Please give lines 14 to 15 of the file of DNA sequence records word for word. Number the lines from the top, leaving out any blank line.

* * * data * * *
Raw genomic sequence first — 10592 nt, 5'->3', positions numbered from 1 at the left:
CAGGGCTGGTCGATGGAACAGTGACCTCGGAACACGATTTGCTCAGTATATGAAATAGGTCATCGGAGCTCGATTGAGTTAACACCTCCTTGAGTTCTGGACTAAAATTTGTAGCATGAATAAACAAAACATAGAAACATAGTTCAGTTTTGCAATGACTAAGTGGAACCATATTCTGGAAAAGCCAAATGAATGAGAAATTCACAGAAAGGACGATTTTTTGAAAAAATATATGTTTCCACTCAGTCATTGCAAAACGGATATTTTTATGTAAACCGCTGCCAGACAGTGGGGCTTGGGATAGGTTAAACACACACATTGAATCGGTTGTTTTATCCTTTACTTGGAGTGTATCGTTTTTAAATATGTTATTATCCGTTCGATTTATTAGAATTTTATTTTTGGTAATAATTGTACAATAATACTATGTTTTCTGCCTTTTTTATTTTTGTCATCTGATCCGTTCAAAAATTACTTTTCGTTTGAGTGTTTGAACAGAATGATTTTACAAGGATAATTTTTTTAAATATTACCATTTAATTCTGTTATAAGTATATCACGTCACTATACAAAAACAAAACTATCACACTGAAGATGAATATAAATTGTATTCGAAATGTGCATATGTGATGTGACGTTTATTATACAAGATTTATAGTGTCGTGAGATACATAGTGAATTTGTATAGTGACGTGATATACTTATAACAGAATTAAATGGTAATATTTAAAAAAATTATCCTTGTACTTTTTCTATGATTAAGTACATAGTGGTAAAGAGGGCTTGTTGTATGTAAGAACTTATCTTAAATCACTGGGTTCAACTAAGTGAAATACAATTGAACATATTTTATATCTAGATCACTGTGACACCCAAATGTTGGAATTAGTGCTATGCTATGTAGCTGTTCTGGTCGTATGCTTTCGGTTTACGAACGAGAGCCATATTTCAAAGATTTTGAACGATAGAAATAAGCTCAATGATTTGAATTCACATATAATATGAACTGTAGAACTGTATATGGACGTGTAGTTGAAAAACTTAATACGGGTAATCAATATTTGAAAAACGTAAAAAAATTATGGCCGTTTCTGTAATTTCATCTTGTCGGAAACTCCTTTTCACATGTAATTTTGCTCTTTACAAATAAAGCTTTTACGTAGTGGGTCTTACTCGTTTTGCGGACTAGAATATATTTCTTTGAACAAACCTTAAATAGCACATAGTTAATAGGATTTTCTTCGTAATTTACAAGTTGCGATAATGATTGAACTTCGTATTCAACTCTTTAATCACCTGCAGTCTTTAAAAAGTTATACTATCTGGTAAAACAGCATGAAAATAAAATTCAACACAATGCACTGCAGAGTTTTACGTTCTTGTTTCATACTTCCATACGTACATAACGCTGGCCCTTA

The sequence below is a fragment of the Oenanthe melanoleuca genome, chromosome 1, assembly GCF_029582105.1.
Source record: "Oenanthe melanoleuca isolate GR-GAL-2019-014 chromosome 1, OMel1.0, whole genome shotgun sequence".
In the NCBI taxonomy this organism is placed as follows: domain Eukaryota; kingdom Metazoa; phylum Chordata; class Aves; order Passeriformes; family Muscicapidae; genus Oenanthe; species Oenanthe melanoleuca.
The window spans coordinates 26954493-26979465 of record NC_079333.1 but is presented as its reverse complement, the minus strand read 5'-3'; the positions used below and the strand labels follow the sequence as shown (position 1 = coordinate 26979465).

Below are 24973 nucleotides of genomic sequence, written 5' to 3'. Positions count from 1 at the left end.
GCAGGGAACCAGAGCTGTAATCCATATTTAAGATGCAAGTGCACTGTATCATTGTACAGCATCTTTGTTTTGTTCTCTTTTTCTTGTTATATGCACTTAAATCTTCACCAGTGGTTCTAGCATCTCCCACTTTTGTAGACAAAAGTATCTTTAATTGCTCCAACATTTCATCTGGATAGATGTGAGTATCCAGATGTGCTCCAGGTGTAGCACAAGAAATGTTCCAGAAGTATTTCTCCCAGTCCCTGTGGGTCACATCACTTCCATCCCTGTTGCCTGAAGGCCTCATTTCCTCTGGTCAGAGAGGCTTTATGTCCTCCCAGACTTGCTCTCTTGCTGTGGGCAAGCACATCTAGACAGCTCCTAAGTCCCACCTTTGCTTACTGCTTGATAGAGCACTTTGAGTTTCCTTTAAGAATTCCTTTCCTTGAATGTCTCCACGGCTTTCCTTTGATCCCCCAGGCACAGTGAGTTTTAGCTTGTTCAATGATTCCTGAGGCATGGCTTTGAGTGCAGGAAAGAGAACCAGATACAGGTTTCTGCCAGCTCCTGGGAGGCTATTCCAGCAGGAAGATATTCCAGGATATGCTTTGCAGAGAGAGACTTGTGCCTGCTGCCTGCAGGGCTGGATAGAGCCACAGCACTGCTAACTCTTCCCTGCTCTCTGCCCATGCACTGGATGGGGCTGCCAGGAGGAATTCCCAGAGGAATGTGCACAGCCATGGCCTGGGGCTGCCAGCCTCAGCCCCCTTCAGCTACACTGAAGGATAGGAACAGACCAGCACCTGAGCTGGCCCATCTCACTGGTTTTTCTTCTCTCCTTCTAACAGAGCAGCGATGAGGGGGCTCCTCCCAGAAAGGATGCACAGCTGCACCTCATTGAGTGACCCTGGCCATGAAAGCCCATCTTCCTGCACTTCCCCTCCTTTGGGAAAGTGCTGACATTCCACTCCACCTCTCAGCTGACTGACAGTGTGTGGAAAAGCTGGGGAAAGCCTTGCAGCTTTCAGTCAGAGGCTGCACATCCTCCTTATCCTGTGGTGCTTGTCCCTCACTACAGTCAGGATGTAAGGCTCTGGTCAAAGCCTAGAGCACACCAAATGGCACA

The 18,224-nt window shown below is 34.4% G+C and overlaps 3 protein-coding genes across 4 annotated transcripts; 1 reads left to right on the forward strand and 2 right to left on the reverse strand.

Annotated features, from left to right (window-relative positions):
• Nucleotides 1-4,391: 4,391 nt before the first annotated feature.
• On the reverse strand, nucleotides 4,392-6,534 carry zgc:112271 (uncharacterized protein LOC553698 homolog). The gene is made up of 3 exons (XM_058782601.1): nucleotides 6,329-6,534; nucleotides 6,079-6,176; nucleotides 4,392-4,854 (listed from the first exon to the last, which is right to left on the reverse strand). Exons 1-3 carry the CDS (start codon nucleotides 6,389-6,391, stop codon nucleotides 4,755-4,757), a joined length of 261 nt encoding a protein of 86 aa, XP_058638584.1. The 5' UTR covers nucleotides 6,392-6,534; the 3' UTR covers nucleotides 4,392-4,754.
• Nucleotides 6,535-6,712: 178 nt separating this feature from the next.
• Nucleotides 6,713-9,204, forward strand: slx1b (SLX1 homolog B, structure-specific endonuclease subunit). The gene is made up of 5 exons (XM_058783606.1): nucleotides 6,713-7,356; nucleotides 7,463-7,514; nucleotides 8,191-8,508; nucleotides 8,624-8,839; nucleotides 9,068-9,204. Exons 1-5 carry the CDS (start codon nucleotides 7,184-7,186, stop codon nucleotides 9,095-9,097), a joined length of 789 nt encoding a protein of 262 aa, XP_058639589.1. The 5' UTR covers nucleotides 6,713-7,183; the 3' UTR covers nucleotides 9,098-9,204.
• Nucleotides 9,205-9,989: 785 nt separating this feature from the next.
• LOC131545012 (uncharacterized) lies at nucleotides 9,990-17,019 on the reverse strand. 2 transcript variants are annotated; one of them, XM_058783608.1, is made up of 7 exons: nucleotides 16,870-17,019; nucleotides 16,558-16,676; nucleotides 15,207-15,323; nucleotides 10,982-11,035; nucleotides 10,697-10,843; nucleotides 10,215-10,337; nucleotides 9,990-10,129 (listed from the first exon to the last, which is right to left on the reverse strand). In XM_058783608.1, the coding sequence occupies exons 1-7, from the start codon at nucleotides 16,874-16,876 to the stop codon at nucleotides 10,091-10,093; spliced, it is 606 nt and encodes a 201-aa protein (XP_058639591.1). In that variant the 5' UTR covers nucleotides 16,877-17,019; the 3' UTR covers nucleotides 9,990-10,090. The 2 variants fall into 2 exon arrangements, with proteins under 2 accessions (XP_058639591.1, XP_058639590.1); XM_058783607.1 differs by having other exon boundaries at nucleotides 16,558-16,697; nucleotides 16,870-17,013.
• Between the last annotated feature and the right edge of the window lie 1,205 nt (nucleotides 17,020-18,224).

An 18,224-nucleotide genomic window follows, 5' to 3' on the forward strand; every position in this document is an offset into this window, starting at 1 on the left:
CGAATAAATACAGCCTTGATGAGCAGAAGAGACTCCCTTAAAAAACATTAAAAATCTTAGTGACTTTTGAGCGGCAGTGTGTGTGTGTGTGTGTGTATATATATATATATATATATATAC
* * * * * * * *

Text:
• Nucleotides 6,713-9,204, forward strand: slx1b (SLX1 homolog B, structure-specific endonuclease subunit). The gene is made up of 5 exons (XM_058783606.1): nucleotides 6,713-7,356; nucleotides 7,463-7,514; nucleotides 8,191-8,508; nucleotides 8,624-8,839; nucleotides 9,068-9,204. Exons 1-5 carry the CDS (start codon nucleotides 7,184-7,186, stop codon nucleotides 9,095-9,097), a joined length of 789 nt encoding a protein of 262 aa, XP_058639589.1. The 5' UTR covers nucleotides 6,713-7,183; the 3' UTR covers nucleotides 9,098-9,204.
• Nucleotides 9,205-9,989: 785 nt separating this feature from the next.